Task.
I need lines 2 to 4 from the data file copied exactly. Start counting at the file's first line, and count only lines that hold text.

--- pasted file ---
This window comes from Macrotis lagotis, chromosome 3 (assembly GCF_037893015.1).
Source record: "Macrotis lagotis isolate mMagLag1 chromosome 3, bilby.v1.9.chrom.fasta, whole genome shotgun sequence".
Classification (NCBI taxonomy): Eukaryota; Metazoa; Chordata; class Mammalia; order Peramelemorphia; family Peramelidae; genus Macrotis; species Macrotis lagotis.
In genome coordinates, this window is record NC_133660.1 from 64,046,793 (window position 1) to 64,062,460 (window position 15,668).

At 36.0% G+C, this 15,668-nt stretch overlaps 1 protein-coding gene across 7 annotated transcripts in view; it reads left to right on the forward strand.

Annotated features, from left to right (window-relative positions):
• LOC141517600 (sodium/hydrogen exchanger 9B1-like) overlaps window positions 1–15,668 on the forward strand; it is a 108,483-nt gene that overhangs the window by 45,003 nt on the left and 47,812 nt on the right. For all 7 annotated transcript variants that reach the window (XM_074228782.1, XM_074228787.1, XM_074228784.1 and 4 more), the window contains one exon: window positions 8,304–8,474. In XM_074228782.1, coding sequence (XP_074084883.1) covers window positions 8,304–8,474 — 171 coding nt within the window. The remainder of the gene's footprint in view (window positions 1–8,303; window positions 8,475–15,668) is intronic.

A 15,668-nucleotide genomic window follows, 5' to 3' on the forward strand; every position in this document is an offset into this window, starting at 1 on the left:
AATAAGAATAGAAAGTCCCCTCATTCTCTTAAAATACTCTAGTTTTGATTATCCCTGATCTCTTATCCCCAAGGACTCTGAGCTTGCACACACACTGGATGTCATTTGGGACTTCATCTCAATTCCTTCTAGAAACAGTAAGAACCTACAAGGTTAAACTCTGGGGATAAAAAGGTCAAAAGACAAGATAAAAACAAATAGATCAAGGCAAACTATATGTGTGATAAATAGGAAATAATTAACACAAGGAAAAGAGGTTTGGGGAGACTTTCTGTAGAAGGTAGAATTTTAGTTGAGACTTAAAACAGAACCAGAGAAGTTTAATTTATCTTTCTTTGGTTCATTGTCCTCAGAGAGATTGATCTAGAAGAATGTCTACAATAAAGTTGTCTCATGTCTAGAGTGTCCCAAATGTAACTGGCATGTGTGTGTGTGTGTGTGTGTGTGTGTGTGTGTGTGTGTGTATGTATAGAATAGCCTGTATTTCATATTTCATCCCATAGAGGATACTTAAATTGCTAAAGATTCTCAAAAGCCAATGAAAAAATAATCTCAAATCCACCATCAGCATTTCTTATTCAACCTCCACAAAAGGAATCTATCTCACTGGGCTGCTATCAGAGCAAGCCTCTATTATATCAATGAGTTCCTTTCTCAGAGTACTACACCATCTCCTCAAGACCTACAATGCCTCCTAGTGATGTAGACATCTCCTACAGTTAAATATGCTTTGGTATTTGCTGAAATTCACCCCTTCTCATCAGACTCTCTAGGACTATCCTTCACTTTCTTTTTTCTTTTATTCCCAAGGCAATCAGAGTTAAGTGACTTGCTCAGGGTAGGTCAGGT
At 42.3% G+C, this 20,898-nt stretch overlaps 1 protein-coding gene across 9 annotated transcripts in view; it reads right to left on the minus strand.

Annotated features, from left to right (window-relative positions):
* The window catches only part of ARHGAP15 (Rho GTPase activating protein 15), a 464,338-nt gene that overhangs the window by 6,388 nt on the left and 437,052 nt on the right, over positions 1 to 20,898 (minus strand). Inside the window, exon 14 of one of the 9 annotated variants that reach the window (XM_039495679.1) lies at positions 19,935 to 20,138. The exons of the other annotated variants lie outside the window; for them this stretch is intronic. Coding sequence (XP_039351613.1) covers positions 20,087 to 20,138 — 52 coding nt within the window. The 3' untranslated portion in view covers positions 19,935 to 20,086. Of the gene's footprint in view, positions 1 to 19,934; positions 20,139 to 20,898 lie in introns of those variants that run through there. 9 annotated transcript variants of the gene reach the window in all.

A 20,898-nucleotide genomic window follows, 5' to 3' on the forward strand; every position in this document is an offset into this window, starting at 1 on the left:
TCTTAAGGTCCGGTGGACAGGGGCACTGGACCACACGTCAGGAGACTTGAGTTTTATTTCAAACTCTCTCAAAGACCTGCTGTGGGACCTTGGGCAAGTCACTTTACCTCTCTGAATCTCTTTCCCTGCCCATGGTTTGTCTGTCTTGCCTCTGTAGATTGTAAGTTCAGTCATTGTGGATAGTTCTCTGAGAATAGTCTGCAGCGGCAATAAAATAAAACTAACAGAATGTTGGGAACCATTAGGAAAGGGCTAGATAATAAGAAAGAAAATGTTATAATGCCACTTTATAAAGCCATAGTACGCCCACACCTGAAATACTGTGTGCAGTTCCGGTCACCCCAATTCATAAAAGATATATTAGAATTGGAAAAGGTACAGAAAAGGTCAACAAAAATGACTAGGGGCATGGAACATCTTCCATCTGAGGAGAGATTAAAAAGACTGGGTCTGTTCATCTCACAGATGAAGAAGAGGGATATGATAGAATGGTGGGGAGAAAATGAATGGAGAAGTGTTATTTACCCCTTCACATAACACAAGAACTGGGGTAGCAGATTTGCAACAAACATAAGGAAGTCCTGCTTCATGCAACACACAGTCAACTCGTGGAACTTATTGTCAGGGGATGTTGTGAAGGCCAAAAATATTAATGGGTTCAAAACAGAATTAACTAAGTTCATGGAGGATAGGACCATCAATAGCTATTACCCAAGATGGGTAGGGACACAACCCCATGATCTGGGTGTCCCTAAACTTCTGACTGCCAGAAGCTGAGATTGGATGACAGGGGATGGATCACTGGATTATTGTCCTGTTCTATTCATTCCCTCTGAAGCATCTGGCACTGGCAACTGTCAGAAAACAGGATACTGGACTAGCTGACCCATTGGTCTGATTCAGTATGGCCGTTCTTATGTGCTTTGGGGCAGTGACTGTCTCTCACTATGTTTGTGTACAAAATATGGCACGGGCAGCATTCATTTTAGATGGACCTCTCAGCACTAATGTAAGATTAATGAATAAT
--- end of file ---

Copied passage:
Source record: "Macrotis lagotis isolate mMagLag1 chromosome 3, bilby.v1.9.chrom.fasta, whole genome shotgun sequence".
Classification (NCBI taxonomy): Eukaryota; Metazoa; Chordata; class Mammalia; order Peramelemorphia; family Peramelidae; genus Macrotis; species Macrotis lagotis.
In genome coordinates, this window is record NC_133660.1 from 64,046,793 (window position 1) to 64,062,460 (window position 15,668).